University of Minnesota Extension
Menu Menu

Extension > Yard and Garden News > Giant Swallowtails

Thursday, September 1, 2011

Giant Swallowtails

Jeffrey Hahn, Asst. Extension Entomologist

Wendy Pritchard

Photo 1: It's a treat to see a giant swallowtail

There have been several reports of people seeing giant swallowtails, Papilio cresphontes, in the Twin Cities areas recently (they undoubtedly have been seen in other areas of Minnesota as well). This is noteworthy as these spectacular butterflies are not native to Minnesota but can occasionally be found during the summer as migrants from the south.

You can recognize a giant swallowtail because of its size, its wingspan ranges from 4" - 5 ½", and its black wings with yellow spots; the yellow spots on the forewings form an 'x'. Don't confuse it with a black swallowtail which also has black wings but is smaller, its wingspan is as large as 3 ½" and the yellow spots on its forewings are parallel and do not cross. Giant swallowtails can not reproduce in Minnesota as they need citrus trees and related plants for food for the larvae.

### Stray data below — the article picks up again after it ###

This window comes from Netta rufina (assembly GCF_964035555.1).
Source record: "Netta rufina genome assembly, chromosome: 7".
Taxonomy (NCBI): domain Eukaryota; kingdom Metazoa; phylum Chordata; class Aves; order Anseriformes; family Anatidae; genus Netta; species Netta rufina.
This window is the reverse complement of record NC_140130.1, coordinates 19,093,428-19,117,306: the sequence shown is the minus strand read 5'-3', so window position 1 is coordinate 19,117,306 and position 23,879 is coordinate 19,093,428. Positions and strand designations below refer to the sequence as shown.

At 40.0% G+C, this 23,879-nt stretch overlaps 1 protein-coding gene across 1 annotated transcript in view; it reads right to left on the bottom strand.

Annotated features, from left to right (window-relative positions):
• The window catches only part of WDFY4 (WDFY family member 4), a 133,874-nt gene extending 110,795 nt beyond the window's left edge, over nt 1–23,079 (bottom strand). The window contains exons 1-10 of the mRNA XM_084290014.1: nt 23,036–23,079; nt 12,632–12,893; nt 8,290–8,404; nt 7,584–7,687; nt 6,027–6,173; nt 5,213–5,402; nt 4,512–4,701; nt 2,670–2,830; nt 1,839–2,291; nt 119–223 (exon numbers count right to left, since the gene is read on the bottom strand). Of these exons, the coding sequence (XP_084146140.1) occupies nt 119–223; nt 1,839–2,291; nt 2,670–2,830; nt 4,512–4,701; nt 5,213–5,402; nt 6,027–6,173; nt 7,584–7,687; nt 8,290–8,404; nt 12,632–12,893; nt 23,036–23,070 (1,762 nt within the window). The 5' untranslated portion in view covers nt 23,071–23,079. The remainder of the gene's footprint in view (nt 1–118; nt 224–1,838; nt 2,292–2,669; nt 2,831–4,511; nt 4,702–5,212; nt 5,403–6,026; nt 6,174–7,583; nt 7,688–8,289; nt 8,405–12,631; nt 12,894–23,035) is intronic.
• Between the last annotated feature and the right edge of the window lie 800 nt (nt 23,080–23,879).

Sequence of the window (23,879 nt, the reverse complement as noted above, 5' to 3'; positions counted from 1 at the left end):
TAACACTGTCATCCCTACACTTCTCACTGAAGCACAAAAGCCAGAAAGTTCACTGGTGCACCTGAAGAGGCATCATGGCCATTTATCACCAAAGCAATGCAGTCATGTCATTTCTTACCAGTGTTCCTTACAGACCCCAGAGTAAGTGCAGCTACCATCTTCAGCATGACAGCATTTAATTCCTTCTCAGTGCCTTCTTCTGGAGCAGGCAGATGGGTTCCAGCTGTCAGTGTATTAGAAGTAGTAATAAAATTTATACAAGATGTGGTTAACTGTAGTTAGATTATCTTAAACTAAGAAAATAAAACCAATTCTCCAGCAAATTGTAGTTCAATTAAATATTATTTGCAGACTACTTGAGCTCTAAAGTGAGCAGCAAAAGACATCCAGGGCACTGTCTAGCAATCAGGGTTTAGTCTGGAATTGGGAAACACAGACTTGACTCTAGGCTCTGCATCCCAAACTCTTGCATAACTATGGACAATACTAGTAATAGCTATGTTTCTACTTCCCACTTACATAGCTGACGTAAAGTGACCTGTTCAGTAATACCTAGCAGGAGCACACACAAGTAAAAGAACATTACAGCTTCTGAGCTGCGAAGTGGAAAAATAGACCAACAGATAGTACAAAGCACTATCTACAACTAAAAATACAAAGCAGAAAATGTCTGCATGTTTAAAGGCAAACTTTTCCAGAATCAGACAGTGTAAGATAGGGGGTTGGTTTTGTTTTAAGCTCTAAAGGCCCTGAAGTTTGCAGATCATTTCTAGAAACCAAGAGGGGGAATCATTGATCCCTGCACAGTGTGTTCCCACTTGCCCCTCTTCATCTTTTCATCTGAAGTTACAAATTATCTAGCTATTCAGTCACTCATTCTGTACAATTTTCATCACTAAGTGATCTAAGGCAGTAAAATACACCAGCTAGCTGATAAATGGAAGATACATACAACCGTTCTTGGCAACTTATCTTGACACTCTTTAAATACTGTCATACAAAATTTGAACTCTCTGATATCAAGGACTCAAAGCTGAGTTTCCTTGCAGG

1. My brother said he saw a Giant Swallowtail in Big Lake, just south of Zimmerman, MN. He got a good look at it and was sure it was a Giant, not a black or tiger swallowtail. This was week of Aug 5-6th.

    1. I was out with my brother today in Zimmerman, MN and saw a Giant Swallowtail myself. My brother saw it too, after I alerted him. It flew right by me slowly, and so I got a good look at it. No question it was a Giant. First time I have ever seen a Giant Swallowtail in Minnesota, and I'm 59 years old so I was amazed. This one was flying in an open field surrounded by woods. It didn't seem to fly as high as Tiger swallowtails often fly.


  • © Regents of the University of Minnesota. All rights reserved.
  • The University of Minnesota is an equal opportunity educator and employer. Privacy